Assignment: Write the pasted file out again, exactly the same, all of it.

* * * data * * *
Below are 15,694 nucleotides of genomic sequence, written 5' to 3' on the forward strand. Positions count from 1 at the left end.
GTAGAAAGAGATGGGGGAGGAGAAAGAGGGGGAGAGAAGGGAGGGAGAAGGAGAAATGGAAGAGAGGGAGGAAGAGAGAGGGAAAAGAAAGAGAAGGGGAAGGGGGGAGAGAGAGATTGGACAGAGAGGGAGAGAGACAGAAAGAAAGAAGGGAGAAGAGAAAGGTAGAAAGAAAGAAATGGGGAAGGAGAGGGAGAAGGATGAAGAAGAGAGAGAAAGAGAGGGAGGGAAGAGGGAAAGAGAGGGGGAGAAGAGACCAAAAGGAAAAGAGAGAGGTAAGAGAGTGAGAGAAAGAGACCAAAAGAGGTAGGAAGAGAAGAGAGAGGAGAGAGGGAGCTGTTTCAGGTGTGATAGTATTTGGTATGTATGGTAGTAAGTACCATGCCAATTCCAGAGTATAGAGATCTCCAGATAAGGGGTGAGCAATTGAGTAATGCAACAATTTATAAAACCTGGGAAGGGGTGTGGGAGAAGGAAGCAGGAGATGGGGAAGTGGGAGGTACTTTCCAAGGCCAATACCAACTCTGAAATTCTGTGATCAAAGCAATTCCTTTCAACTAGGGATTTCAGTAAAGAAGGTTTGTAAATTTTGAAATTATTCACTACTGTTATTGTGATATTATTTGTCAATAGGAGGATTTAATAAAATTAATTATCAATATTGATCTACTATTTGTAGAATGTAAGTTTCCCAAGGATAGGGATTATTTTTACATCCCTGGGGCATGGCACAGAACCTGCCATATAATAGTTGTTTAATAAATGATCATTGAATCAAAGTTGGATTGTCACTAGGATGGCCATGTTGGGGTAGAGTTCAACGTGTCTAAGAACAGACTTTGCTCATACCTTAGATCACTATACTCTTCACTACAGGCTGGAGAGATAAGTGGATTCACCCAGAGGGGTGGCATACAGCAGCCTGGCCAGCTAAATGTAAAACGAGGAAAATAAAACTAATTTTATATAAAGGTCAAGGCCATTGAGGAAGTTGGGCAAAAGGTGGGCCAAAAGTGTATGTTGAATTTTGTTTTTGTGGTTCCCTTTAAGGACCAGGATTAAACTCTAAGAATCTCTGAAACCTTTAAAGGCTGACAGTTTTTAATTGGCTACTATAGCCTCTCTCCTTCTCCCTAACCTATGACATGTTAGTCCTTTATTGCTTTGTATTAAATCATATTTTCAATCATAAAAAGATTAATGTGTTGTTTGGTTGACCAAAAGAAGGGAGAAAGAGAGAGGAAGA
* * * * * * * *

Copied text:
Below are 15,694 nucleotides of genomic sequence, written 5' to 3' on the forward strand. Positions count from 1 at the left end.
GTAGAAAGAGATGGGGGAGGAGAAAGAGGGGGAGAGAAGGGAGGGAGAAGGAGAAATGGAAGAGAGGGAGGAAGAGAGAGGGAAAAGAAAGAGAAGGGGAAGGGGGGAGAGAGAGATTGGACAGAGAGGGAGAGAGACAGAAAGAAAGAAGGGAGAAGAGAAAGGTAGAAAGAAAGAAATGGGGAAGGAGAGGGAGAAGGATGAAGAAGAGAGAGAAAGAGAGGGAGGGAAGAGGGAAAGAGAGGGGGAGAAGAGACCAAAAGGAAAAGAGAGAGGTAAGAGAGTGAGAGAAAGAGACCAAAAGAGGTAGGAAGAGAAGAGAGAGGAGAGAGGGAGCTGTTTCAGGTGTGATAGTATTTGGTATGTATGGTAGTAAGTACCATGCCAATTCCAGAGTATAGAGATCTCCAGATAAGGGGTGAGCAATTGAGTAATGCAACAATTTATAAAACCTGGGAAGGGGTGTGGGAGAAGGAAGCAGGAGATGGGGAAGTGGGAGGTACTTTCCAAGGCCAATACCAACTCTGAAATTCTGTGATCAAAGCAATTCCTTTCAACTAGGGATTTCAGTAAAGAAGGTTTGTAAATTTTGAAATTATTCACTACTGTTATTGTGATATTATTTGTCAATAGGAGGATTTAATAAAATTAATTATCAATATTGATCTACTATTTGTAGAATGTAAGTTTCCCAAGGATAGGGATTATTTTTACATCCCTGGGGCATGGCACAGAACCTGCCATATAATAGTTGTTTAATAAATGATCATTGAATCAAAGTTGGATTGTCACTAGGATGGCCATGTTGGGGTAGAGTTCAACGTGTCTAAGAACAGACTTTGCTCATACCTTAGATCACTATACTCTTCACTACAGGCTGGAGAGATAAGTGGATTCACCCAGAGGGGTGGCATACAGCAGCCTGGCCAGCTAAATGTAAAACGAGGAAAATAAAACTAATTTTATATAAAGGTCAAGGCCATTGAGGAAGTTGGGCAAAAGGTGGGCCAAAAGTGTATGTTGAATTTTGTTTTTGTGGTTCCCTTTAAGGACCAGGATTAAACTCTAAGAATCTCTGAAACCTTTAAAGGCTGACAGTTTTTAATTGGCTACTATAGCCTCTCTCCTTCTCCCTAACCTATGACATGTTAGTCCTTTATTGCTTTGTATTAAATCATATTTTCAATCATAAAAAGATTAATGTGTTGTTTGGTTGACCAAAAGAAGGGAGAAAGAGAGAGGAAGA